$2.30 \times 10^{-18} s^{-1}$

the cosmological constant is calculated as

$\Lambda =3\frac{ E^2_0}{h^2c^2}=1.76\times10^{-52}m^{-2}$

More importantly an equation of quantum gravity is derived which includes dark matter, dark energy and baryonic matter contributions. MoNDian behaviour of Dark Matter is also derived.

Regards

Stuart

Joe Fisher wrote on Apr. 24, 2014 @ 16:02 GMT
Dear Doctor Marongue,

Your essay was so thrilling to read, I fear I may not be able to sleep because of the intellectual intensity your words inspired in me. I do have one little quibble I hope you do not mind me mentioning.

All of the so-called physics sub-atomic particles are abstract. I contend that all of space must be jam-packed with trillions and trillions of real particles....

view entire post

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Author Stuart Marongwe wrote on Apr. 24, 2014 @ 16:50 GMT
Dear Joe Fisher

Thank you for your post. It gives me great pleasure to know that my essay has inspired you to think and question the foundations of physics in search of a way forward.It has been highlighted by the Dark Energy Task Force that nothing short of a revolution in our current understanding of nature is required to understand Dark Energy.The fact that you are begining to formulate new ideas about reality is an activity you will find both exciting and be held in awe at the elegance of nature.However to get to the truth we apply the scientific method. We gather data, find a suitable hypothesis to explain the facts and make predictions which can be tested.I am requesting you to take your ideas a bit further. Gather some facts and organize them and come up with an idea based foremost on what is known about nature and then make new predictions on the behaviour of matter. Who knows you might be having an idea that will steer humanity to a pleasant future.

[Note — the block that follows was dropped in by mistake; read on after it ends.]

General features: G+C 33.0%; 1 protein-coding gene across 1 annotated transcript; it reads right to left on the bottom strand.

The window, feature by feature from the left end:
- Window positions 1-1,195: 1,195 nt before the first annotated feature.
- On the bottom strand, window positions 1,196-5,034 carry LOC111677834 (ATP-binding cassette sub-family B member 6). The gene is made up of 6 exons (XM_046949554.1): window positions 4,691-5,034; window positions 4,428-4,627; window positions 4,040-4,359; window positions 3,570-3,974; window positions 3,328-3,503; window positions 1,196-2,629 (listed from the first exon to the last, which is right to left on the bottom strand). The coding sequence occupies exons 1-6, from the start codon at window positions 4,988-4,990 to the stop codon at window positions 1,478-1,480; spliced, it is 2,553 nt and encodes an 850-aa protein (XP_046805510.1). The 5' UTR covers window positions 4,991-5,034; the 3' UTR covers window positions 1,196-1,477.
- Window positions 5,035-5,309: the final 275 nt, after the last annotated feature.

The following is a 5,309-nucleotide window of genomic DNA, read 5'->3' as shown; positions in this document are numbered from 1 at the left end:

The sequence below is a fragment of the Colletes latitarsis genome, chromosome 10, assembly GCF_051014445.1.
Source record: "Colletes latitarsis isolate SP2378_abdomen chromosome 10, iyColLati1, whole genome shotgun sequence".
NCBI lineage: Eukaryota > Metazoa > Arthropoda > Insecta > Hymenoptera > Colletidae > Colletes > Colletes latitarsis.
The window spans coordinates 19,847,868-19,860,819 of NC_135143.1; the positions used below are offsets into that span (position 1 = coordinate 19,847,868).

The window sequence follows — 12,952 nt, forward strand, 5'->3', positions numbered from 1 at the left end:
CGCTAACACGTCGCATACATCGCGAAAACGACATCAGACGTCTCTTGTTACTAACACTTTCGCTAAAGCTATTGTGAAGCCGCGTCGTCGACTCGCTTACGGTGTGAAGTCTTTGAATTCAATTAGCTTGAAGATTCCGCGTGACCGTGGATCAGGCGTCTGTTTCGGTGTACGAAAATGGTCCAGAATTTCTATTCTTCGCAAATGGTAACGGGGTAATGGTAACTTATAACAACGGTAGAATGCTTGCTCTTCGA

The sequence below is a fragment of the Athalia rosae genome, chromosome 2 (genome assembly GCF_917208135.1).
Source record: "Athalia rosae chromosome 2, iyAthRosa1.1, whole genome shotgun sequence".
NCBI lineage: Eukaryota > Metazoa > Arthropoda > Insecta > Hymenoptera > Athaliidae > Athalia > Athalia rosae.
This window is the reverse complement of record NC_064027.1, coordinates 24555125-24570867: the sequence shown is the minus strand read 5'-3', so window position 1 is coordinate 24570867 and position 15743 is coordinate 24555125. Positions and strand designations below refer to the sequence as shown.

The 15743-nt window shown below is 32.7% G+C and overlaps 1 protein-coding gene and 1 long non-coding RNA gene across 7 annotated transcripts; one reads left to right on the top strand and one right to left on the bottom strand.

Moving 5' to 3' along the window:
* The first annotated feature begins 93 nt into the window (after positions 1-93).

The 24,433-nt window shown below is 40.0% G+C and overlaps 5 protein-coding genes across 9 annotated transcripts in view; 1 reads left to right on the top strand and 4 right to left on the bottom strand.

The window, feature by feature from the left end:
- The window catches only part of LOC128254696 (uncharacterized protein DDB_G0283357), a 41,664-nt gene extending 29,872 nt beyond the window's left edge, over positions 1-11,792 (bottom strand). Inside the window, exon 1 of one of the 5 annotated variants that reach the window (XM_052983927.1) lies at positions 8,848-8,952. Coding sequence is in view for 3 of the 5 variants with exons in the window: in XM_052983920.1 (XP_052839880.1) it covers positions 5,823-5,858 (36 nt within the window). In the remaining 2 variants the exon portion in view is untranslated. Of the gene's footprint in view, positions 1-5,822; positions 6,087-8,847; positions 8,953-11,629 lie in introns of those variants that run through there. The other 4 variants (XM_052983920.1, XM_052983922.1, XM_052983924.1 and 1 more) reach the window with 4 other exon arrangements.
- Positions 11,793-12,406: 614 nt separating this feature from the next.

Keep intouch

Kind regards

Stuart

Joe Fisher replied on Apr. 25, 2014 @ 14:04 GMT
Stuart,

Reality is not experimental. Nothing sensible ever came out of a laboratory. Each event that takes place in a laboratory is unusual, unreasonable and unnecessary. Thank you for your careful sentiments though.

Joe

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Christian Corda wrote on Apr. 24, 2014 @ 17:17 GMT
Dear Stuart,

As I promised in my FQXi page, I have read your beautiful Essay, which gave me a lot of fun. Here are my comments:

1) As I am a physicist of gravitation, I strongly appreciate the importance that you give to a better understanding of gravitational theory in your nice dream that the ultimate goal of the humanity is to reach for the stars and colonize worlds beyond our...

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Peter Jackson replied on Apr. 28, 2014 @ 15:44 GMT
Christian,